Students respond to flood
Emma Driscoll | Tuesday, February 27, 2007
After a Feb. 14 pipe break at the Food Bank of Northern Indiana damaged 15,000 pounds of food, Notre Dame students have responded – or are planning to respond – to the request for volunteers to help salvage what’s left.
The pipe break occurred in the corner of an unheated room on the northwest side of the second floor of the Food Bank’s warehouse, said Dennis Brown, the executive director of the Food Bank.
When a Notre Dame student heard about the flooding, he encouraged students to help.
Senior Ryan Daily, the community volunteer request coordinator for Notre Dame’s Center for Social Concerns sent out a notice to “hopefully every dorm service commissioner” last week so they could inform their residents about the situation and see if anybody would want to help out.
Daily felt that if students received the request from their dorm service commissioners, they would be inclined to volunteer.
“I presume students have helped out, and if not, they will be helping soon,” he said.
Daily was right, as Welsh Family resident assistant Shelly Heger heard about the pipe break and the need for volunteers from her service commissioner.
“I think it’s really cool that the service commissioners brought it to our attention,” Heger said.
An article from the South Bend Tribune about the pipe break was attached to the e-mail from her service commissioner, which inspired Heger to want to help.
“I read the article from the South Bend Tribune and it seemed like such a horrible thing that happened to them,” she said. “They lost a significant amount, maybe a majority, of food that they had available … We have time and we are able, so why not?”
Since people depend on the canned goods stored by the food bank for their daily food source, the loss can have a tremendous impact.
“It just seemed like such a horrible thing happened to them,” Heger said. “They’re a food bank, so everything they do is getting these canned foods out to people and if they don’t have canned food, then people can’t eat.”
The pipe burst occurred when cold from a fresh air vent made the cast iron clamp that holds three pipes together to clamp. Due to the water pressure in the pipes, water immediately escaped and “there was a torrential downpour.”
“We had water coming down the walls, through the ceilings and down the stairs from that corner area and we ended up with about three inches of water in a 40,000 square foot area [where food was kept],” Brown said.
Since the lower level of the warehouse is about 82,000 square feet, Brown said the water affected close to half the warehouse. Although the fire alarm sounded, Brown said “by the time they were able to turn off the water to the building, the damage had been done.”
Crews began to clean up the damages at the food bank the morning after the event.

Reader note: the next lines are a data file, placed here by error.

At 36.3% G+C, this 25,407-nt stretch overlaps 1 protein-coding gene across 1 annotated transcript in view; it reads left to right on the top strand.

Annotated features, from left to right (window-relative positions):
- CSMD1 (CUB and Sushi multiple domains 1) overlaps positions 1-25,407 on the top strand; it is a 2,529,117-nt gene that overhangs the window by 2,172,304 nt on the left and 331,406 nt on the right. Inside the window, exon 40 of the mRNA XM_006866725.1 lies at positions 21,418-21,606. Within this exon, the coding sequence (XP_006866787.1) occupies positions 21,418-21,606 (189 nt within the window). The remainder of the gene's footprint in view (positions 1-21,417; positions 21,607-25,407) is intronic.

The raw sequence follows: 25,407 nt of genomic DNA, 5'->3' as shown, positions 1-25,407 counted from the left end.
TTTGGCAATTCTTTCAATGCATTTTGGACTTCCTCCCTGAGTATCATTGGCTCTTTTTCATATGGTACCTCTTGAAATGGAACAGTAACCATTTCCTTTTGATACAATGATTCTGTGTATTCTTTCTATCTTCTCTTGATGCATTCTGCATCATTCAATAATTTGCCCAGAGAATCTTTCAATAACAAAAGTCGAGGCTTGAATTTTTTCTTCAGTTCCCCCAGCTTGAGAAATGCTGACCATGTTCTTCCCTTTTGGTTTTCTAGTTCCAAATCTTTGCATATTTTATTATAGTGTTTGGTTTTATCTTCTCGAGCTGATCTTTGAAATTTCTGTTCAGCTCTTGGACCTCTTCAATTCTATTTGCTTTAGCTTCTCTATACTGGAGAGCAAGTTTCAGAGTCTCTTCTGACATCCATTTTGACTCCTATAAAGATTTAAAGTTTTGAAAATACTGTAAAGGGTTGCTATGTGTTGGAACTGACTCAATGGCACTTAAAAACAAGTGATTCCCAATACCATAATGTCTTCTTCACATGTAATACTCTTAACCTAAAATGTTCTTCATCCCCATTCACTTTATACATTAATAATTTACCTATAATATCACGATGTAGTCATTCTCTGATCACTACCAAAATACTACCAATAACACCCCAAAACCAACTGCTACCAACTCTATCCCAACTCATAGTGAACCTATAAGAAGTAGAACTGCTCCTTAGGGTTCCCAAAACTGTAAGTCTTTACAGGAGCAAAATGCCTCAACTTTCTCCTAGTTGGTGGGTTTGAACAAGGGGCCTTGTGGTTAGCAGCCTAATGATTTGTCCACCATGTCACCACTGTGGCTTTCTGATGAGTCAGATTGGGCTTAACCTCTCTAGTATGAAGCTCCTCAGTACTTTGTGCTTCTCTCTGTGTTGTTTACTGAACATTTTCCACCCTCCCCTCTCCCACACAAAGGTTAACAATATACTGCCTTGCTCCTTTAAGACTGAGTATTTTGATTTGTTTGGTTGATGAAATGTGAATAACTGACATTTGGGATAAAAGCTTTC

“We purchased three wet-dry vacs and had eight men working for eight or nine hours straight pulling water off the floor,” Brown said. “Then we had volunteer crews, service workers and staff trying to rescue as much food as we could.”
One of the difficulties caused by the water damage was that wet can labels were no longer legible and it was impossible to tell what the original contents were. The food bank had to get rid of these cans, along with the paper goods supply, Brown said.
Beside the food supply, the food bank will need to replace the furnace in the corner where the break occurred. A supply vent and insulation will also be needed, Brown said.
Heger contacted the food bank toward the end of last week with the intention of gathering a group of girls from her dorm section to volunteer over the weekend. Heger heard back from the food bank Monday and is now planning to take her section to help sometime later this week.
“I think we’re going to be sorting, re-labeling and just salvaging some of the food that they lost,” she said.
Volunteer Coordinator for the Food Bank Beth Graham said while she has had “a lot of offers [of assistance] from Notre Dame students,” she has not scheduled all of them yet because it can be difficult to train new people under such circumstances.
“Sometimes it’s almost overwhelming because we’re kind of restricted in some ways on the hours we can have volunteers. … It can be kind of hard to manage a lot of different people and we have to teach every new person [what to look for],” she said.
Graham also said the Notre Dame students who have already helped with the damage are either regular volunteers or are completing community service hours.
“It’s not that they don’t want to be here. They are great workers, but that’s why they are here, first,” Graham said, before adding that some students who began volunteering at the Food Bank for community service continued to volunteer after completing their required service
The total cost of the flooding will be steep, Brown said.
“When all is said and done, we’re estimating that we are going to be somewhere in the five to ten thousand dollar range as far as expenses and damages,” Brown said.
Fortunately, the Food Bank has received offers of donations to help repair the damages.
“It’s looking like we should be able to break even,” Brown said.